B&W HDR images of Yosemite, Bryce and Zion National Park

Started Sep 28, 2012 | Discussions thread
DuncanDovovan Senior Member • Posts: 1,277
Re: B&W HDR images of Yosemite, Bryce and Zion National Park

This is the biggest problem with HDR with an JPG result.

People who take multiple shots to do manual HDR, merge these pictures into a file, that has a huge contrast range - normally 16 bit or 32 bit.

The problem: You cannot represent 16 or 32 bit on your monitor. Therefore you have to do something with all the information to the left and the right of the histogram.

I believe the NEX-7 compresses the entire acquired range. So the very left of the histogram becomes black and what would be black in a single exposure, is pushed upwards to the dark greys. Similarly with highlights.

The end result is that things you normally expect to be almost black are now dark grey and things that you normally expect to be almost white are light grey.

So you have to apply a curve to an HDR picture that still keeps some detail in the deep blacks, but pushes the dark greys back to almost black. Same with highlights.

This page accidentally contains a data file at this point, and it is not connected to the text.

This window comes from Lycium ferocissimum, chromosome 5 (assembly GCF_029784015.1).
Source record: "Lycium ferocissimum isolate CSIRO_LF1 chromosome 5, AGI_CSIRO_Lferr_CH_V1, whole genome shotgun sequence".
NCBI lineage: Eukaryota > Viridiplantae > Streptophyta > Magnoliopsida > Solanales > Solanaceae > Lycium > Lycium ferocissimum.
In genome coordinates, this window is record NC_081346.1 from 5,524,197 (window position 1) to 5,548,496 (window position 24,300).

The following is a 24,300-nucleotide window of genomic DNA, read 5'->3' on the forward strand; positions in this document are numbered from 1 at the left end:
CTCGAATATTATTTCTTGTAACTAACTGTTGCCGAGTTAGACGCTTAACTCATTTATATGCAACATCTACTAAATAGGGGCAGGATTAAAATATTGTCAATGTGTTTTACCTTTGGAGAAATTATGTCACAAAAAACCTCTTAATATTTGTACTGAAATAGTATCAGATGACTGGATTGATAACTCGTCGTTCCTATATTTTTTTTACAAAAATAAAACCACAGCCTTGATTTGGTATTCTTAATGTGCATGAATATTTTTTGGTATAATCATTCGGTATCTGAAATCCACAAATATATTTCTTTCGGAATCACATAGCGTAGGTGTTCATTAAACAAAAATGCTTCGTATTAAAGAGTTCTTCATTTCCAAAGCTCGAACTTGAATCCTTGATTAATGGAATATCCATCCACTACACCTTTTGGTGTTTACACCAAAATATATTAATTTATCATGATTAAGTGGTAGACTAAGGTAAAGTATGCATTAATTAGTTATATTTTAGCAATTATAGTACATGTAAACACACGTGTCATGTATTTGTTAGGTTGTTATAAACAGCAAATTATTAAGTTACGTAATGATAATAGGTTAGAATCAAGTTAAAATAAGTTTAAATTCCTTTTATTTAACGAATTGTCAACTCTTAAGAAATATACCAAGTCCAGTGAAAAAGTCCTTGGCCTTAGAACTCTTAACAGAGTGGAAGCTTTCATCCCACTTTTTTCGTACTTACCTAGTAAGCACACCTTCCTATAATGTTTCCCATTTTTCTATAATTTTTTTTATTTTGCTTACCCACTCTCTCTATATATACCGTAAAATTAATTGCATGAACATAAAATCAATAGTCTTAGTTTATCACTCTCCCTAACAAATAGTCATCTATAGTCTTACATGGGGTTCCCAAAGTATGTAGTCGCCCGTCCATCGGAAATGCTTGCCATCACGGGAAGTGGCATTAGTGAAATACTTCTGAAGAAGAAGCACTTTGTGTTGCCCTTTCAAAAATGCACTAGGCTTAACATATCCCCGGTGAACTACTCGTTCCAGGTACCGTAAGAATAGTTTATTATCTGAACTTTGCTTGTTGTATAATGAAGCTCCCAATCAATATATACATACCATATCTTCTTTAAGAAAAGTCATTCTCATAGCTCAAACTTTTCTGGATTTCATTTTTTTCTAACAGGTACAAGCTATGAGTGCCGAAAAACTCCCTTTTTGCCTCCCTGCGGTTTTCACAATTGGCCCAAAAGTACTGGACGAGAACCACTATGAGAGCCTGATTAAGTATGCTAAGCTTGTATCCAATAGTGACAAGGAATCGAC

The end result is that you have more details in your blacks and whites.

If you are really good or if you use a really good HDR processor, you can locally apply the curve. But this works better with a 16 or 32 bit source. And you have to be careful if you want to avoid this typical HDR look with halos around blacks and whites.

Another thing: I would not shoot this B&W from the camera. Instead, shoot Color and do the B&W processing in Photoshop & co. This will allow you to apply "virtual filters". For example: A great way to get great contrast between clouds and the sky is to darken the sky already when shooting. In the early days, photographers did this by applying yellow/orange or even red filters. As blue is not "compatible" with that, the blue's got darker and red was processed lighter on B&W film. Also, the contrast between rocks (yellowisch) and trees (green) becomes larger.

In photoshop you can simulate this in the B&W processing.

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